your analysis of remittitur is flat out wrong. the $750 per song only applies to the plaintiffs who pursued their claims because this was not a class action. if the judge wanted to, he could easily go down to $750 * 24 songs = $18k.

    but mike is still a dumbass because of this statement: "The interesting part is from the labels who, like I suggested above, do want to just bury this story and have the case be over with -- but might be worried about setting a precedent allowing a judge to lower a jury award." mike doesn't have a fucking clue what he's talking about. remittiturs (where the judge lowers the jury award) happen all the time.

     

    reply to this | link to this | view in thread ]

  66.  
    identicon
    The Sarcastic-Mike, Jan 24th, 2010 @ 5:47pm

    Re: Re: Re: Re: Re: Re: Law

    ENCRYPTION IS WRONG!!!

     

    reply to this | link to this | view in thread ]

  67.  
    icon
    The Anti-Mike (profile), Jan 25th, 2010 @ 1:58am

    Re: Re: Re: Re:

    So you are suggesting a corner store is a bad business model because it can be destroyed by one man with a match?

    "fail" again.

     

    reply to this | link to this | view in thread ]

  68.  
    identicon
    Trollbait, Jan 25th, 2010 @ 5:47am

    Re: Re: Re: Re: Re:

    Who pays you, troll? And how much?

    They won't be paying you for long. I2P, Perfect Dark...soon there will be no one to find to sue. Sue one, or sue all.

    We will see who fails. And then you may "call the waaaaaaaaaaaaaaahhhhhhhhhhmnbulance".

     

    reply to this | link to this | view in thread ]

  69.  
    identicon
    Anonymous Coward, Jan 25th, 2010 @ 2:12pm

    Re: Re: Re: Law

    Uh, have you forgotten about something called Statute of Limitations? The plaintiffs only have 3 years from the date of notification of the offense to pursue in court. Since they only sued on the 24 tracks, that's the maximum number they can ever sue on as the statute has already run it's limit (notification of the offense of Copyright Infringement was in Feb. 2005, when MediaSentry downloaded from JTR).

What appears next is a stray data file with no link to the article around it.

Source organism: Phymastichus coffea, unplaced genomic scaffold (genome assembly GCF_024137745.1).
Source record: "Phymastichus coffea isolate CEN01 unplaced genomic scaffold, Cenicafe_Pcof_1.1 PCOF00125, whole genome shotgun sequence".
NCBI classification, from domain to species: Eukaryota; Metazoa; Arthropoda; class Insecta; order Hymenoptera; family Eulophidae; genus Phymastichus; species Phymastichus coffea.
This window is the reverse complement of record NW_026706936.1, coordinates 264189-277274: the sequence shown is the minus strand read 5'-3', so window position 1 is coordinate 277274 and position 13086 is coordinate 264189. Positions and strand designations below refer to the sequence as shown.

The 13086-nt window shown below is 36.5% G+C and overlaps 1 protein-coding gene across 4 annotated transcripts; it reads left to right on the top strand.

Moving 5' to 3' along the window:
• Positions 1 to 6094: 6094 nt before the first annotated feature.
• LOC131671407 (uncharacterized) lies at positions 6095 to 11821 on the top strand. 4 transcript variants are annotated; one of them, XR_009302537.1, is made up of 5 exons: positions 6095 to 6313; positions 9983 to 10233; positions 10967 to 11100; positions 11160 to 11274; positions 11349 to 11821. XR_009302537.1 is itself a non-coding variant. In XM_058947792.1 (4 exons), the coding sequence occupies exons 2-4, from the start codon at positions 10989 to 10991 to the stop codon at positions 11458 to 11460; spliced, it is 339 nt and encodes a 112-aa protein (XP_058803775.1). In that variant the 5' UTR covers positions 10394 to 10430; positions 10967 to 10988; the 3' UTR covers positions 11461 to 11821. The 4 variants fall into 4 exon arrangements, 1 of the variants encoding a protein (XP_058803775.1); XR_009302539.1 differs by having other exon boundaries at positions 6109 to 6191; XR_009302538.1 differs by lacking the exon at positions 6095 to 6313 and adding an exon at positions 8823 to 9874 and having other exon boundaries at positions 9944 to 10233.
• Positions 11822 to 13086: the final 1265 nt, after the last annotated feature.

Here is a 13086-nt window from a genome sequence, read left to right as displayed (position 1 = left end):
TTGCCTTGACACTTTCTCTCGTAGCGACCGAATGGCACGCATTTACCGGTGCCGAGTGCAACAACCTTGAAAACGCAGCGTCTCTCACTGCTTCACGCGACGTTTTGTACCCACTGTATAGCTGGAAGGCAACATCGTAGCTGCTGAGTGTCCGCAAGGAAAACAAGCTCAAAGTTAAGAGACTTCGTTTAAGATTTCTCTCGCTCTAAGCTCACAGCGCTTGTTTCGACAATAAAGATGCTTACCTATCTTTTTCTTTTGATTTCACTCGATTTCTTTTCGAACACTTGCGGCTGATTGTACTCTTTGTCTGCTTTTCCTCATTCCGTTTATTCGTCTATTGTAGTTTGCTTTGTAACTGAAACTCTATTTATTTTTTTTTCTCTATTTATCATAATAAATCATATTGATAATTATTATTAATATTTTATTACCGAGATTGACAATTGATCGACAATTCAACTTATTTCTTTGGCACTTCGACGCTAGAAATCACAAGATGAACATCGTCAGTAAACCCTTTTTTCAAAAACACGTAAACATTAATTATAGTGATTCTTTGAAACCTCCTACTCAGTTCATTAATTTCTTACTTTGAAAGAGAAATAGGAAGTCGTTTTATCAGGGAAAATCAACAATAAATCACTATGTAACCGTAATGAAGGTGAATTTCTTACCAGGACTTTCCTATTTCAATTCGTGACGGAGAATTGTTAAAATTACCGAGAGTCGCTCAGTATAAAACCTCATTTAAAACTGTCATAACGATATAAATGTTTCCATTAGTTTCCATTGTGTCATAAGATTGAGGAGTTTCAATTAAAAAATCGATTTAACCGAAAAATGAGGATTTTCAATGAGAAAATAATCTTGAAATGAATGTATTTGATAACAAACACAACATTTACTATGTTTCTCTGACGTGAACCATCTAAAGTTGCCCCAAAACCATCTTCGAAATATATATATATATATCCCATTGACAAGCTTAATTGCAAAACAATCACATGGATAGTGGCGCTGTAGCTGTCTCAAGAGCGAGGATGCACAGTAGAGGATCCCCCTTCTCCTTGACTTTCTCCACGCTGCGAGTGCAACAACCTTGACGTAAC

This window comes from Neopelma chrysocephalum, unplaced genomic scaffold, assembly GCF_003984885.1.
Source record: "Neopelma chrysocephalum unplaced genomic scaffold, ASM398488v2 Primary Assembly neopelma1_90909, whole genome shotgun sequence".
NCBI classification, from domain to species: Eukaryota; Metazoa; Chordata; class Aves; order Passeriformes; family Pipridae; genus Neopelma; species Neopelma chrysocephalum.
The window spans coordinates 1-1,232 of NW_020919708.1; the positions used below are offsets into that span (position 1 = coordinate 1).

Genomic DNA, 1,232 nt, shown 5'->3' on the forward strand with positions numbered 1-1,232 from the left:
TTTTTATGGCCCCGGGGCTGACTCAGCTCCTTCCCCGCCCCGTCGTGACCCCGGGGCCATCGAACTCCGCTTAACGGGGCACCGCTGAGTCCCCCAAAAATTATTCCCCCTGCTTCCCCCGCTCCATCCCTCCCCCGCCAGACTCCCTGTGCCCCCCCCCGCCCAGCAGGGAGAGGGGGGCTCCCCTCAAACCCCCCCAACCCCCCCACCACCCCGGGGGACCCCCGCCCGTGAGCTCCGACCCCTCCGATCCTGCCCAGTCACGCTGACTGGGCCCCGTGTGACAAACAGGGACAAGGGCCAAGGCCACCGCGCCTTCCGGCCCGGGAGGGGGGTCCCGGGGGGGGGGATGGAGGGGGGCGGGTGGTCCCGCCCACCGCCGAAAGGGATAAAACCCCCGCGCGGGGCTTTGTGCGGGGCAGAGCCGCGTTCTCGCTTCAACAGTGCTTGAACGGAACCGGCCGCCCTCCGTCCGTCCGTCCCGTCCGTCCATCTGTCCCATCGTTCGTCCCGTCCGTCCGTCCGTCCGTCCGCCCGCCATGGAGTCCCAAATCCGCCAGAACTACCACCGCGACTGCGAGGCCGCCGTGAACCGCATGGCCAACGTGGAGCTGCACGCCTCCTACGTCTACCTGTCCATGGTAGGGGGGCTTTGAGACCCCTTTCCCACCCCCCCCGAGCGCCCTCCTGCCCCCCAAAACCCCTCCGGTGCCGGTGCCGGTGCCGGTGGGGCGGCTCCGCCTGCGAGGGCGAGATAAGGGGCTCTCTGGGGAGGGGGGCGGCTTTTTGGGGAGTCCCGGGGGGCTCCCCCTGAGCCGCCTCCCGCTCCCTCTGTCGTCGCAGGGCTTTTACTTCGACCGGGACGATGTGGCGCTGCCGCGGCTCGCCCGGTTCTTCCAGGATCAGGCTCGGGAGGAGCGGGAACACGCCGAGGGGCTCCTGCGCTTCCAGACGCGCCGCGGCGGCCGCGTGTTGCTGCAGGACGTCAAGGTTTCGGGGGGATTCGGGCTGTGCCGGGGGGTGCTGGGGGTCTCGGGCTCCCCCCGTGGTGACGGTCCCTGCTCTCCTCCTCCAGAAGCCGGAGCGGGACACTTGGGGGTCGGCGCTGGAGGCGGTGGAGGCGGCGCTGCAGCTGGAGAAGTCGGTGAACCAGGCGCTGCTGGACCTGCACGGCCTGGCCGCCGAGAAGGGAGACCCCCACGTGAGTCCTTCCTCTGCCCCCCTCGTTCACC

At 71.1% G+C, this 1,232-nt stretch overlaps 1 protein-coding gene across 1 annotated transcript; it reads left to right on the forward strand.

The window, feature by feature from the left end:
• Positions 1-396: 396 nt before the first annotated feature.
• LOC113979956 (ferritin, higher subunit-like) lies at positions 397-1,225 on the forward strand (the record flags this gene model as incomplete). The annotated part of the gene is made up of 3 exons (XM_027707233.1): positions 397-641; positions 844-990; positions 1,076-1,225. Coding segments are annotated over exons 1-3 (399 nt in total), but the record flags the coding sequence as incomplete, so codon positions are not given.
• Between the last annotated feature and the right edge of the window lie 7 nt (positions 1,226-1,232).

Mike, you are an ultimate troll. You provide bad info with no proof of your claims, then entertain us with the ultimate child temper tantrum thrown when you're proven wrong and you reply with "well, you stink"

     

    reply to this | link to this | view in thread ]

  70.  
    identicon
    Anonymous Coward, Jan 26th, 2010 @ 8:04pm

    Re: Re: Re: Re: Re:

    Are you seriously conflating copyright infringement with arson? You need help.

     

    reply to this | link to this | view in thread ]

  71.  
    icon
    Monarch (profile), Jan 27th, 2010 @ 4:23pm

    Re:

    If I stole all those from Wal-Mart and got caught, I'd probably have a $200.00 some community service and probation. I think I'd rather have the misdemeanor on my record and the small fine and community service instead of a $50k to $2mil fine!!!

    Basically Sarcastic-Mike, the judge is trying to limit the Artist expression / RIAA / license to steal to a more reasonable level, and even expresses he would like to lower the RIAA's license to steal even more!

     

    reply to this | link to this | view in thread ]

  72.  
    identicon
    Eric, Sep 16th, 2010 @ 6:48pm

    Re: Sarcastic-Mike

    Actually, I'm doing a project on piracy and one thing that I learned is that piracy doesn't really kill artists. Artists make 9-12% off a CD at retail price and the producer normally takes 3% of that, leaving the artist with lets say 6%. 6% of a $13 cd is 78 cents. they make much more money from merchandise sales and concerts. I'm not endorsing or condoning piracy, but it is a common misconception that artists are getting screwed by piracy. The people losing money are in the record companies which is why the RIAA (recording industry association of america) is pressing all these piracy cases, not the artists themselves.

     

    reply to this | link to this | view in thread ]